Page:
Then, there is the thriving, fast-spreading “worry thorn.” Like the deceitfulness of wealth, the worry thorn robs the faith plant of vital nutrients of God’s Word. The typical believer can be reading his Bible or listening to God’s Word, yet have his mind on an ailment or a financial dilemma or a multitude of other worries. The thing about these worry thorns is that they seem to spread and multiply quickly. We worry about this, which leads us to worry about that, and so forth. We are distracted from the nutrition that God wants to give us in his Word. We get so bound up in these weeds, that we are unfruitful plants in God’s garden. May the Lord help us to daily go in and look for those weeds, and trusting in him, pull them out at the roots.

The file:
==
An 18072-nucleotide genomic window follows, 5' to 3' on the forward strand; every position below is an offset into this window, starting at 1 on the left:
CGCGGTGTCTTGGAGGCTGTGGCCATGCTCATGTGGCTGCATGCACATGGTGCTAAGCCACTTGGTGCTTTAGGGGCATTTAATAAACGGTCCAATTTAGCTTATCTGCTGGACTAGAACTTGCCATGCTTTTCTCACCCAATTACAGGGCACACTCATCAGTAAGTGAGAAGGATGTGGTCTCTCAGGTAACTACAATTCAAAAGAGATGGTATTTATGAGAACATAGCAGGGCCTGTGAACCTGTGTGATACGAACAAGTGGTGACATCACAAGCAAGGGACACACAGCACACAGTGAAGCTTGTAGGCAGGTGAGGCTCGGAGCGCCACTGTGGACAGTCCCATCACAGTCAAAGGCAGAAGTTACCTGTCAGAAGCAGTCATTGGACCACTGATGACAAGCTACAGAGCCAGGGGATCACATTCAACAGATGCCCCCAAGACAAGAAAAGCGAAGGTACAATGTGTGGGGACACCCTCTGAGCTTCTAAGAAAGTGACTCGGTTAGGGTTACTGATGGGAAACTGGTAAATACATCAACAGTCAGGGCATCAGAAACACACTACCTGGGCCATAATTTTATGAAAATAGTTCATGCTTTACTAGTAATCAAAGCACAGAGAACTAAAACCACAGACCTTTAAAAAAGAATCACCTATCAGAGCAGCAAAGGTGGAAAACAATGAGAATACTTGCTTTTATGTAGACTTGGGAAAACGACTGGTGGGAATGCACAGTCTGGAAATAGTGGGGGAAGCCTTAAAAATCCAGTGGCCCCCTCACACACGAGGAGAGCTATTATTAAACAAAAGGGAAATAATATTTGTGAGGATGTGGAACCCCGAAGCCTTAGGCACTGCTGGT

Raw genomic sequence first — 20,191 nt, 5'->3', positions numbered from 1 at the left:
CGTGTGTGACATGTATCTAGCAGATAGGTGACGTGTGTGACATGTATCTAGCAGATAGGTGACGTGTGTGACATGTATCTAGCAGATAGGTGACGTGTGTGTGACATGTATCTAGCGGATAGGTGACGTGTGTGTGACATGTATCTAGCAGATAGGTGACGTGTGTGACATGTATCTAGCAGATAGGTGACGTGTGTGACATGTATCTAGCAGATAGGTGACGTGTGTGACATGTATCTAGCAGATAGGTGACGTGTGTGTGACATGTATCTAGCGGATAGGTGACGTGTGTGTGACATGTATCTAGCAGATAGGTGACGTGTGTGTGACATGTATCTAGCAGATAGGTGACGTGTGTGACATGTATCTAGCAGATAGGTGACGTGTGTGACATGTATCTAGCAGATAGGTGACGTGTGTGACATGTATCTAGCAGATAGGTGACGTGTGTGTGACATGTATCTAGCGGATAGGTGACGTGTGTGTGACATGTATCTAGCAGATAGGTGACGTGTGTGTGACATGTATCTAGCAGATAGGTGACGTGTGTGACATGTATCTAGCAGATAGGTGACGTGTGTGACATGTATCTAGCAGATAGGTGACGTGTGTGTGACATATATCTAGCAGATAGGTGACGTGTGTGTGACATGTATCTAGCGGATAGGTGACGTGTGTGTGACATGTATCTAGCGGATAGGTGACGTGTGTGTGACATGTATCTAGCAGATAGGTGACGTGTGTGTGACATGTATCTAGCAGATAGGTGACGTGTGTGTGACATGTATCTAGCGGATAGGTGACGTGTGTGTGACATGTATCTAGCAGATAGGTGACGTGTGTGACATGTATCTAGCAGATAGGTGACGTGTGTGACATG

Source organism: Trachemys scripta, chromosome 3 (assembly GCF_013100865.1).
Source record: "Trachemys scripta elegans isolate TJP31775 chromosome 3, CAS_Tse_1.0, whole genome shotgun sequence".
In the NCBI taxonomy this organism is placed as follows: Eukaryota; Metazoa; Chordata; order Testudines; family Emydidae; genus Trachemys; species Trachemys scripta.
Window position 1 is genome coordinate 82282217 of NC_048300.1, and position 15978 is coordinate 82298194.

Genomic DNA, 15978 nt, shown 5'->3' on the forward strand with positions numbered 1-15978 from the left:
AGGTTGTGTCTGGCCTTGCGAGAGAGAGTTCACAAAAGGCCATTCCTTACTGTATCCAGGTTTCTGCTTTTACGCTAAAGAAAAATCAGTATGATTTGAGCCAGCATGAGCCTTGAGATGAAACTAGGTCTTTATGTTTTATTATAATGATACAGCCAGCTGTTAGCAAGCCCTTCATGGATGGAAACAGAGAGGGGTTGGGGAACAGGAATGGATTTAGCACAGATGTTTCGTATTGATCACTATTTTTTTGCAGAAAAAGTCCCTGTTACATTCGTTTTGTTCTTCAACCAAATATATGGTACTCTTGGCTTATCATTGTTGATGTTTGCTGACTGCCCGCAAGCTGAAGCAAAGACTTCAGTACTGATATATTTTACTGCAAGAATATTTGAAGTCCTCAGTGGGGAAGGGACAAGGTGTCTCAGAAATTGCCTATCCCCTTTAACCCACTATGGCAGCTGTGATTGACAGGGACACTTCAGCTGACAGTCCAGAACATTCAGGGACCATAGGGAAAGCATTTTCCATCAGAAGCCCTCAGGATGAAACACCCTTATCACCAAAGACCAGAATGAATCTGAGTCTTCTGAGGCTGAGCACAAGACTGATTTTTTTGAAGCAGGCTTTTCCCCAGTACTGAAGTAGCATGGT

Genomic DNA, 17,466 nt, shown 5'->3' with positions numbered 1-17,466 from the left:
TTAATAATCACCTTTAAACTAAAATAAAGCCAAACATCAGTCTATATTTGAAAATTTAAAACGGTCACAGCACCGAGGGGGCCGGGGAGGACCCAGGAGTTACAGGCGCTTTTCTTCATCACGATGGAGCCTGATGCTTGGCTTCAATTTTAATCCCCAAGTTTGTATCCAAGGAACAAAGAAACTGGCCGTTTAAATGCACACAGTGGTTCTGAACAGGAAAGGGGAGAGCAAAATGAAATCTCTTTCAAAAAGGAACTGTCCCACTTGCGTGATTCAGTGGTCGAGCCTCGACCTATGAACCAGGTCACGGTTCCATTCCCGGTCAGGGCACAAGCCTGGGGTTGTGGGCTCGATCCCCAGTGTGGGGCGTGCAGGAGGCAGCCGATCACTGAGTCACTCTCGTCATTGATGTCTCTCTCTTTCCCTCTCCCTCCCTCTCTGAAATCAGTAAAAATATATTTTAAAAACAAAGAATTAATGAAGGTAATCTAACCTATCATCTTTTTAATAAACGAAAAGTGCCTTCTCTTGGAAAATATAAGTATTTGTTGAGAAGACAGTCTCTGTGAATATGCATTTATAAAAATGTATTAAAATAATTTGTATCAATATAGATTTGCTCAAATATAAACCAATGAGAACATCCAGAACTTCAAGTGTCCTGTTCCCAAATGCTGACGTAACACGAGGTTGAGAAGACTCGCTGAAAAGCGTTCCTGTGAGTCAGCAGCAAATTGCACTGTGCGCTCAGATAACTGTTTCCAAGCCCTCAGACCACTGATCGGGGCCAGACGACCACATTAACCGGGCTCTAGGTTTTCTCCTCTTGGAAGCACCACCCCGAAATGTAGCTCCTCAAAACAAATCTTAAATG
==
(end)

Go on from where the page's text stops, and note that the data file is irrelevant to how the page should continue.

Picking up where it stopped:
Finally, we get to the fourth type of soil, “Still other seed fell on good soil, where it produced a crop — a hundred, sixty or thirty times what was sown.” Here the soil produced a crop – some places better than others – but a crop was still there. Jesus explains in verse 23, “The seed falling on good soil refers to someone who hears the word and understands it. This is the one who produces a crop, yielding a hundred, sixty or thirty times what was sown.” The Word of God, planted in the heart of the believer, has produced a crop. This crop is the fruits of faith that flourish in the heart of the believer, as they live their lives in such a way as to thank God for all that he has done. In addition, the believer is like seed corn, in that he has seed that he can share with others. In this way, the crops multiply, as the Holy Spirit blesses the hearts of others with a saving faith.